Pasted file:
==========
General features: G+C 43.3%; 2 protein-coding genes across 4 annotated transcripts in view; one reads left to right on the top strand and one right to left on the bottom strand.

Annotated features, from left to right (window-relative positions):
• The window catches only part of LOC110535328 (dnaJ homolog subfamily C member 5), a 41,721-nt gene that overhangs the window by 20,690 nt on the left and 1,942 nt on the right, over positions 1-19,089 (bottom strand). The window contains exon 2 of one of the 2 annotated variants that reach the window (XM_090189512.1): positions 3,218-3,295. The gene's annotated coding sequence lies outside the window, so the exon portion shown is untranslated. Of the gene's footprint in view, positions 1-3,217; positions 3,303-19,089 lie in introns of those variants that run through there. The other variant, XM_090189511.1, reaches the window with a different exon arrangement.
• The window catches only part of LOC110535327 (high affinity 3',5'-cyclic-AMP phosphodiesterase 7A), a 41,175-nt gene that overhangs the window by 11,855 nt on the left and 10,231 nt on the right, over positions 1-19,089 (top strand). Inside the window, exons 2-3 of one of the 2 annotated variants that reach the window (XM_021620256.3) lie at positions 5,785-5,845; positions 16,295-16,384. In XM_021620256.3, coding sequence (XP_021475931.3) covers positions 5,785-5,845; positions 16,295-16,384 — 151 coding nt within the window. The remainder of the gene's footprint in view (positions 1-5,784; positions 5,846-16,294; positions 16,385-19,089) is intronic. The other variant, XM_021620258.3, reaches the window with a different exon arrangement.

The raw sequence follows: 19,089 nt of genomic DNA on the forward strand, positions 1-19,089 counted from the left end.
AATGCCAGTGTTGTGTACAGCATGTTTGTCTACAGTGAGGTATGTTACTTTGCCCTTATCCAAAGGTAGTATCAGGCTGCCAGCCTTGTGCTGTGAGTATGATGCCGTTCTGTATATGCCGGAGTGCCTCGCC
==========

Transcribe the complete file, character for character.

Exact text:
General features: G+C 43.3%; 2 protein-coding genes across 4 annotated transcripts in view; one reads left to right on the top strand and one right to left on the bottom strand.

Annotated features, from left to right (window-relative positions):
• The window catches only part of LOC110535328 (dnaJ homolog subfamily C member 5), a 41,721-nt gene that overhangs the window by 20,690 nt on the left and 1,942 nt on the right, over positions 1-19,089 (bottom strand). The window contains exon 2 of one of the 2 annotated variants that reach the window (XM_090189512.1): positions 3,218-3,295. The gene's annotated coding sequence lies outside the window, so the exon portion shown is untranslated. Of the gene's footprint in view, positions 1-3,217; positions 3,303-19,089 lie in introns of those variants that run through there. The other variant, XM_090189511.1, reaches the window with a different exon arrangement.
• The window catches only part of LOC110535327 (high affinity 3',5'-cyclic-AMP phosphodiesterase 7A), a 41,175-nt gene that overhangs the window by 11,855 nt on the left and 10,231 nt on the right, over positions 1-19,089 (top strand). Inside the window, exons 2-3 of one of the 2 annotated variants that reach the window (XM_021620256.3) lie at positions 5,785-5,845; positions 16,295-16,384. In XM_021620256.3, coding sequence (XP_021475931.3) covers positions 5,785-5,845; positions 16,295-16,384 — 151 coding nt within the window. The remainder of the gene's footprint in view (positions 1-5,784; positions 5,846-16,294; positions 16,385-19,089) is intronic. The other variant, XM_021620258.3, reaches the window with a different exon arrangement.

The raw sequence follows: 19,089 nt of genomic DNA on the forward strand, positions 1-19,089 counted from the left end.
AATGCCAGTGTTGTGTACAGCATGTTTGTCTACAGTGAGGTATGTTACTTTGCCCTTATCCAAAGGTAGTATCAGGCTGCCAGCCTTGTGCTGTGAGTATGATGCCGTTCTGTATATGCCGGAGTGCCTCGCC